There are days when some people at the park do not have enough food to eat – or any at all.  This is hardly surprising considering the large number of homeless and poor in the movement. With the reopening of the park, private security now requires all food be prepared off-site, which means it must be transported and then served to people outside the park. Needless to say, this makes feeding the occupiers considerably more difficult.

“We got peanut butter and jelly,” said Tigga as he offered food to hungry occupiers waiting inside the park on the other side of the fence. On November 22nd, he was one of several kitchen members who attempted to make sandwiches in the park, and was refused entry by police. “They can bring it over [the fence], but not the crate,” said a police officer nearby. She said food could be passed over the metal fences if it was prepared outside.

The group did not offer any resistance to police as they made sandwiches, but some members expressed their discontent. “I don’t see why we shouldn’t bring food into the park. I mean, all we gonna do is eat it,” said Donald, a kitchen member who helped distribute bagels and bread.

After the two officers left, park security approached the occupiers saying they could not pass food over the fence. “These guys are not worried about politics. These guys are bringing food to hungry people,” said Jason, who added that the park’s rules were arbitrary and designed to get members to leave the park. “They want us to go hungry. They want us to be cold. They want us to go away,” said Jason.

Staff Reporter

Occupy members stand in rain to protest the Federal Reserve

March 20, 2012 Comments off

Protesters stage a protest outside the New York office of the Federal Reserve in the rain on November 22, 2011.

November 24, 2011

They met at the corner of Liberty and Nassau Streets in the late afternoon of November 22, 2011. About 20 protesters held signs for more than an hour just across the street from a Chase bank, directly outside the Federal Reserve building. It was a miserable evening, filled with rain and chilly air.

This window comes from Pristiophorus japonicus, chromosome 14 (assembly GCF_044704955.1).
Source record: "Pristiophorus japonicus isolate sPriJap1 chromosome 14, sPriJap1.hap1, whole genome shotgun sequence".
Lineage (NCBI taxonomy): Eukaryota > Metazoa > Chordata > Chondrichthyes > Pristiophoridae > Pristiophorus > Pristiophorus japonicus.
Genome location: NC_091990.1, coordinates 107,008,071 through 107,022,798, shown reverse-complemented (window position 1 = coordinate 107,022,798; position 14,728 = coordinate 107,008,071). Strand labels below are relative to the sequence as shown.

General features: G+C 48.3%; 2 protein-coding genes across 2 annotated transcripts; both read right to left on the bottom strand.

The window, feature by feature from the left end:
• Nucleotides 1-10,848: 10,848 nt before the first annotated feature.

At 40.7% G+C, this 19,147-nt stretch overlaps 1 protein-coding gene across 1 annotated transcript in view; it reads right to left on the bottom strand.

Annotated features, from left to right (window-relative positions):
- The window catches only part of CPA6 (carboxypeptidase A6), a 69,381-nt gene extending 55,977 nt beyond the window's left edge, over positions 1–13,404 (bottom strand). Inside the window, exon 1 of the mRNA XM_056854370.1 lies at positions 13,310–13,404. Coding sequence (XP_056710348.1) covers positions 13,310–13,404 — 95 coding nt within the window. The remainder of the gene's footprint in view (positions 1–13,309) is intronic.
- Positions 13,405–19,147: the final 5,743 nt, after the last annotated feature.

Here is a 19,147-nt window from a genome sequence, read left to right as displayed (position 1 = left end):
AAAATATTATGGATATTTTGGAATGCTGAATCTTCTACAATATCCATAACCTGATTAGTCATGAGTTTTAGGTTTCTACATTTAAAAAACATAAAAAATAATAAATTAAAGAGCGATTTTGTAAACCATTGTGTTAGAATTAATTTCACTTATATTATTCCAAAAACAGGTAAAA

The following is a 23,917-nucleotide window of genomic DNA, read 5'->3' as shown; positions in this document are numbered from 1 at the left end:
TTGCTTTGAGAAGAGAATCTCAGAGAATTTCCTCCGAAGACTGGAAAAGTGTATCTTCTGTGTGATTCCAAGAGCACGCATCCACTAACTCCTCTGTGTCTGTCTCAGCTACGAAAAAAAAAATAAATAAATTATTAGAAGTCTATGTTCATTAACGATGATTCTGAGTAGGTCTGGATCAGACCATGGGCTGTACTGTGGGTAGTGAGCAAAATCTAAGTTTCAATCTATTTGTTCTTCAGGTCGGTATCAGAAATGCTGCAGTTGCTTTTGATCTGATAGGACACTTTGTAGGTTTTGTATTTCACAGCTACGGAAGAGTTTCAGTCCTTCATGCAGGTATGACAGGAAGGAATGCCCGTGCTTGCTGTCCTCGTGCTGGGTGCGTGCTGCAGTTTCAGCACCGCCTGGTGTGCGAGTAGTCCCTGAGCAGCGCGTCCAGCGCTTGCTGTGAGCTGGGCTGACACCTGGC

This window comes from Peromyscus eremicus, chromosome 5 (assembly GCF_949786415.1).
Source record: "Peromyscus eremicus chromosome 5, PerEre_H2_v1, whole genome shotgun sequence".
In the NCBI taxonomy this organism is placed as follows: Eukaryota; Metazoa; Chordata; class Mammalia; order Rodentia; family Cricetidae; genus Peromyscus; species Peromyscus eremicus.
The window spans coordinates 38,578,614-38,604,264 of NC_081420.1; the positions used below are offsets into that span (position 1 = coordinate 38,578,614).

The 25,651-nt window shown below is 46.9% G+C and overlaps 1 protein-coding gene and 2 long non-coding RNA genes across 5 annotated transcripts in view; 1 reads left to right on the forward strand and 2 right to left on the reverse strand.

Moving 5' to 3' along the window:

About a dozen police officers were around the intersection, with at least another two dozen or so just a block away. A police truck was parked opposite the protesters, apparently serving as a reminder that disorderly conduct would not be tolerated, one protester remarked.

Some of the protesters are affiliated with Occupy Wall Street, and a few had signs with words like “virtual monopoly,” “semantic deception,” whilst other held pictures of Presidential candidate Ron Paul. They also chanted similar slogans, with a few members openly expressing support for Mr. Paul.

Christina Gomez, 31 from Florida, said she had come to the area in the belief that “the Federal Reserve should be ended”. She also said that, whilst she was not a supporter of Ron Paul per se, she would support “anybody’s who’s interested in ending the central control of our banking,” listing Representatives Dennis Kucinich (D-OH) and Sandra Adams (R-FL) as other politicians with whom she agrees on certain ideas.

An Asian American protester affiliated with Occupy, who identified himself as Ross, shared Ms. Gomez’s ideas on closing the Federal Reserve. He said, “Pretty much any problem you can name related to the financial crisis, this all comes through the Federal Reserve.” He added, “our money is valued based on what the Federal Reserve sets, and they’re not accountable to the US government.”

In discussing the presence of some Ron Paul supporters at Occup events, he said, “There’s a fair amount of overlap” with the Tea Party on “economic issues” and “restoring the rule of law”, though he pointed out that the two groups hardly ever meet. He seemed to entertain the idea that a sort of bridge of understanding between the two groups could be built, and that – at least on some issues – they might be able to meet each other half way across it.

One protester, who did not give his name, said that police gave him a hard time when he looked in the back of a police van, saying he had peered in to see what was inside, though he said he had stepped on the van to do so. No confrontations were observed when our reporter was at the scene, and a few police officers actively engaged in friendly conversations with protesters.

Staff Reporter